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Toshiba's Surrender Imminent

Feb 18th, 2008
Peace in our time

As I reported on Friday, it was confirmed that Wal-Mart and Sam's Club will cease selling HD DVD players and discs at the end of May. This was just another in a series of serious retail setbacks for the beleaguered format. Netflix and Best Buy had made similar decisions. This domino effect was kicked off by Warner’s declaring for Blu-ray Disc weeks earlier.

The Hollywood Reporter then published a report that Toshiba is considering dropping HD DVD sometime “in the coming weeks,” quoting industry sources who wished to remain anonymous. Toshiba America Consumer Products VP of marketing Jodi Sally was quoted as saying “given the market developments in the past month, Toshiba will continue to study the market impact and the value proposition for consumers, particularly in light of its recent price reductions on all HD DVD players.”

Over the weekend, Japan’s public broadcaster NHK reported more firmly that Toshiba is about to withdraw HD DVD from the market. A Toshiba insider was quoted as saying, “We have entered the final stage of planning to make our exit from the next generation DVD business.” Soon after, the Ars Technica site reported having dug a little deeper and discovered that Toshiba had started formulating a withdrawal plan soon after the Warner announcement.

As these news reports circulated, the timetable for withdrawal seemed to creep up. The Wall Street Journal reported just this morning that Toshiba could pull out of the HD DVD business early this week. Its source offered reassuring words for existing HD DVD player owners, explaining that Toshiba will likely continue to provide customer support for its HD DVD players.

When Toshiba does make a public announcement, Paramount Pictures Home Entertainment and Universal Studios Home Entertainment would be released immediately from their contractual commitments and would be free to publish on Blu-ray Disc.

Toshiba’s financial loss is expected to amount to hundreds of millions of dollars, and yet, the prospect of withdrawing HD DVD from the market is finding favor with financial analysts. In a Forbes article, Nikko Citigroup analyst Hiroyuki Masuko said today that Toshiba’s cutting its losses on HD DVD could boost the company’s operating profit by 20% in the next fiscal year. He raised his rating for Toshiba stock to buy from neutral. Japan's Tokyo stock exchange is about twelve hours ahead of Wall Street, and the news of HD DVD’s imminent demise bolstered Toshiba’s stock; it rose 5.9% to $7.70, halting a long slide. Not coincidentally, Sony’s stock had been on the rise for months, perhaps buoyed by the success of Blu-ray Disc; it got a more modest boost of 1.9% to $45.82.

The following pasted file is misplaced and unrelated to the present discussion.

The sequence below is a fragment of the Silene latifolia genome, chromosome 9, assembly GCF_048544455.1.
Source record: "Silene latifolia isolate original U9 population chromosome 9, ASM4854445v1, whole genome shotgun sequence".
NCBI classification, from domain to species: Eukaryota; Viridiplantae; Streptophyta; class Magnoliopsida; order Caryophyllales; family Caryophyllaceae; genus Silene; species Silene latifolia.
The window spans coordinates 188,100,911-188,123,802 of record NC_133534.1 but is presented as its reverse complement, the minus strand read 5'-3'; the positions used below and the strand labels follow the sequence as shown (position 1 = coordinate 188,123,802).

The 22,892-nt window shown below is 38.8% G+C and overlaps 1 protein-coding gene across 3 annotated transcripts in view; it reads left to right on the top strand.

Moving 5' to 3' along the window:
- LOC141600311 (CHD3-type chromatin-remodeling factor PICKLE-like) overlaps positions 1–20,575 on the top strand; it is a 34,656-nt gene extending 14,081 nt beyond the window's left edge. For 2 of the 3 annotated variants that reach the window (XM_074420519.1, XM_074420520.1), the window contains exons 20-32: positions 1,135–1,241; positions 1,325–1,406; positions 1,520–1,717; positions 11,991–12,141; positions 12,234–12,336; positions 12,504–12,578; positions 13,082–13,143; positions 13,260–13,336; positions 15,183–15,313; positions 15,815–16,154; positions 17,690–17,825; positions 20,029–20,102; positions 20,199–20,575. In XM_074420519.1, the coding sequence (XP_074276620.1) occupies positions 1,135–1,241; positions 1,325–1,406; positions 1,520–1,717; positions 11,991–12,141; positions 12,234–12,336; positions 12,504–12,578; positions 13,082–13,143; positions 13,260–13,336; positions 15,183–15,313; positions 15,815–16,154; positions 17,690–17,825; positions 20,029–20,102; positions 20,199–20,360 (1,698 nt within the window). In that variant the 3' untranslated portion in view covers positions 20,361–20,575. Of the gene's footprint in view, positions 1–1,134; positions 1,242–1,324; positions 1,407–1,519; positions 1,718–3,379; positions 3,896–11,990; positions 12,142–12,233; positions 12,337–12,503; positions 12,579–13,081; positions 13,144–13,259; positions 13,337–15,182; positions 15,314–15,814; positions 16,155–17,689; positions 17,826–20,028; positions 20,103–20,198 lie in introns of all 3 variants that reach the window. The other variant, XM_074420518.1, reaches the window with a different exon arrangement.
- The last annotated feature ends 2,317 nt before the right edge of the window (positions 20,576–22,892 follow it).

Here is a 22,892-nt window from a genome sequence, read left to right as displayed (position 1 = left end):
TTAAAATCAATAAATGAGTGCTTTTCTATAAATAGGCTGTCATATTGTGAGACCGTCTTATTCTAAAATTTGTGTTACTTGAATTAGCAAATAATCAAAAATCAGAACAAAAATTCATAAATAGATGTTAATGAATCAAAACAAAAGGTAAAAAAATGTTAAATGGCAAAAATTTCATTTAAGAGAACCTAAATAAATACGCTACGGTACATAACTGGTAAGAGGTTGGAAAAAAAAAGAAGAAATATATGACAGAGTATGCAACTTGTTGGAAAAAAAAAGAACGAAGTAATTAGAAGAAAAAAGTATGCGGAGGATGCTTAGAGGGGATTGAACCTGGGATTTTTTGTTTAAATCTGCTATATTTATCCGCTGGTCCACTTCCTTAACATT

Having received some vociferous and nasty email flames from HD DVD player owners and supporters who objected to my stated preference for Blu-ray Disc, it’s very clear that the format war has provoked strong passions on both sides. But this is not a time for gloating, a sentiment apparently not shared by director Michael Bay.

In a story by Home Media Magazine, the director spoke about the format war at the Visual Effects Society's award show, ”Blu-ray's better, and I told everyone. I was very vocal about it. I knew HD [DVD] was not going to make it. Am I thrilled? It really wasn't my fight, but remember what I said in the press? I was kind of saying HD [DVD]'s going to lose. No one believed me. [Blu-ray is] just sharper. It's just [that] the tools are better. I just think it's closer to what it should look like. Blu-ray’s better, and I told everyone ... I was very vocal about it. I knew HD [DVD] was not going to make it.” Gee, Michael, tell us how you really feel.

Instead of gloating, this should be a time for healing and embracing the future. The technology has reached the point where it’s possible to reproduce the motion picture theater experience at home: home theater Nirvana. But for a format to truly succeed, it must be accepted by mainstream consumers. To date, high definition on disc has been purchased predominantly by enthusiasts. All surveys point to the format war causing consumer confusion and uncertainty, and that a resolution will spur sales in the victor’s format. With a resolution comes security and confidence that the victor will provide us with terrific entertainment for some time to come. I’d be very surprised if Blu-ray Disc didn’t dominate for well over a decade.

I’m looking forward to the end of this destructive format war and the widespread transition from standard definition DVD to high definition Blu-ray Disc. All I really want to do is enjoy motion pictures in the highest possible quality at home, presented in a manner that the films’ directors would approve.

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